MPS libraries were prepared using the TruSeq® Targeted RNA kit (January 2016 protocol version, Illumina Inc., San Diego, CA, USA) as previously described [
      • Hanson E.
      • Ballantyne J.
      Human organ tissue identification by targeted RNA deep sequencing to aid the investigation of traumatic injury.
      ] with the exception of a modified custom oligonucleotide pool (TOP). Pooled RNA libraries were quantitated using the 2200 TapeStation (Agilent Technologies, Santa Clara, CA, USA) and High Sensitivity D1000 Screen tape according to the manufacturer’s protocol. Pooled libraries were diluted to 4 nM and denatured according to the manufacturer’s protocol. A 600 μl 6 pM sample was used for sequencing with the MiSeq v3 150 cycle reagent cartridge using a v3 flow cell. The sequencing runs consisted of 51 single-end sequencing cycles.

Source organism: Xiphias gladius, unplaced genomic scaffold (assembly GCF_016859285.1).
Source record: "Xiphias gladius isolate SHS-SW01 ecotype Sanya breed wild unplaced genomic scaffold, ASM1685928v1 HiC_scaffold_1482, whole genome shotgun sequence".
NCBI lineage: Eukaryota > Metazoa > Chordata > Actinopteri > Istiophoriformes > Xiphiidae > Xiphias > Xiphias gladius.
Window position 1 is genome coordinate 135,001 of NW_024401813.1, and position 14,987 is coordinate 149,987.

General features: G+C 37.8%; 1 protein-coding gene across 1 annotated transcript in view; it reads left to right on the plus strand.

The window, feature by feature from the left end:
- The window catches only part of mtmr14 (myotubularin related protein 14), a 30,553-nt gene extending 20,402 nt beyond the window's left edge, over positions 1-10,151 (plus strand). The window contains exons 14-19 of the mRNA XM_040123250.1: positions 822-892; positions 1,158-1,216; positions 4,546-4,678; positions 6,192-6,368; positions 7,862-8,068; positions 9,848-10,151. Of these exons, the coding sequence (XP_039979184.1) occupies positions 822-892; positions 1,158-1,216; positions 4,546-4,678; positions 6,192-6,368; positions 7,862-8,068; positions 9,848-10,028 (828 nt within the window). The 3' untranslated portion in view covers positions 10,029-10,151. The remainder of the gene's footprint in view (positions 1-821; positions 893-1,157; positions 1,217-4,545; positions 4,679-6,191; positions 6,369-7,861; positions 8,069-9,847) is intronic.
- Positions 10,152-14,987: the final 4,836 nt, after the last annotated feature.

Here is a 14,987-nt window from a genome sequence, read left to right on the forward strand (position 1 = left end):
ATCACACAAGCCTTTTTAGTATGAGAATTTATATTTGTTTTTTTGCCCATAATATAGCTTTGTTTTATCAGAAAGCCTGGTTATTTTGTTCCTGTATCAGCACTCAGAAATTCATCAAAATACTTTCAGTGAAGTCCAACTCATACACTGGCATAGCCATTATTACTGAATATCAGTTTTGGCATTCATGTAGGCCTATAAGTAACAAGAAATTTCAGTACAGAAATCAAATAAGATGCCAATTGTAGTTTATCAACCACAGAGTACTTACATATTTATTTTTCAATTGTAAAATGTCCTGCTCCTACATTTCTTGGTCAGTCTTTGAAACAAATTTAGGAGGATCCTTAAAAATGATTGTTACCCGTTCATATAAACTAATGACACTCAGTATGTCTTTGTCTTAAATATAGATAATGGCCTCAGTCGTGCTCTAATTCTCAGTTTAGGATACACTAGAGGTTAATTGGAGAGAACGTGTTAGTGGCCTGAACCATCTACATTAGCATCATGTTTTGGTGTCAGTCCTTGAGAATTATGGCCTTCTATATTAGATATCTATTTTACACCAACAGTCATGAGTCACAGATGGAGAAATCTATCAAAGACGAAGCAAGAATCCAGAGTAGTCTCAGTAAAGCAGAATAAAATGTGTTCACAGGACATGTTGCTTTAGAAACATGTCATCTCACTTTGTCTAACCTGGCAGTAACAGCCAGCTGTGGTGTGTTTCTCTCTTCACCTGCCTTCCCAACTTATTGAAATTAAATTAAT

2.4 Data analysis

      After sequencing, local sequencing software on the MiSeq analyzed the data (base calling, demultiplexing and alignment to the provided manifest file using a banded Smith Waterman algorithm) resulting in a target hits file that displays total reads per amplicon per sample. A minimum sample total read count (MTR) of 5000 was used as an individual sample threshold, and samples below the MTR were excluded from analysis. In addition, a minimum biomarker read count (MBR) count of 500 was used as an individual biomarker threshold, with any count below this threshold removed. A third threshold was then used in which individual biomarker read count values that were less than 0.5% of the total reads for the sample were also removed.

      3. Results and discussion

      3.1 Candidate selection

      The current 48-plex assay consists of biomarkers for the following tissues: brain (N = 4), spinal cord (N = 3), lung (N = 3), trachea (N = 3), liver (N = 5), skeletal muscle (N = 4), heart muscle (N = 1), kidney (N = 4), adipose (N = 3), intestine (N = 3), stomach (N = 3), skin (N = 3) and spleen (N = 4).

      3.2 Specificity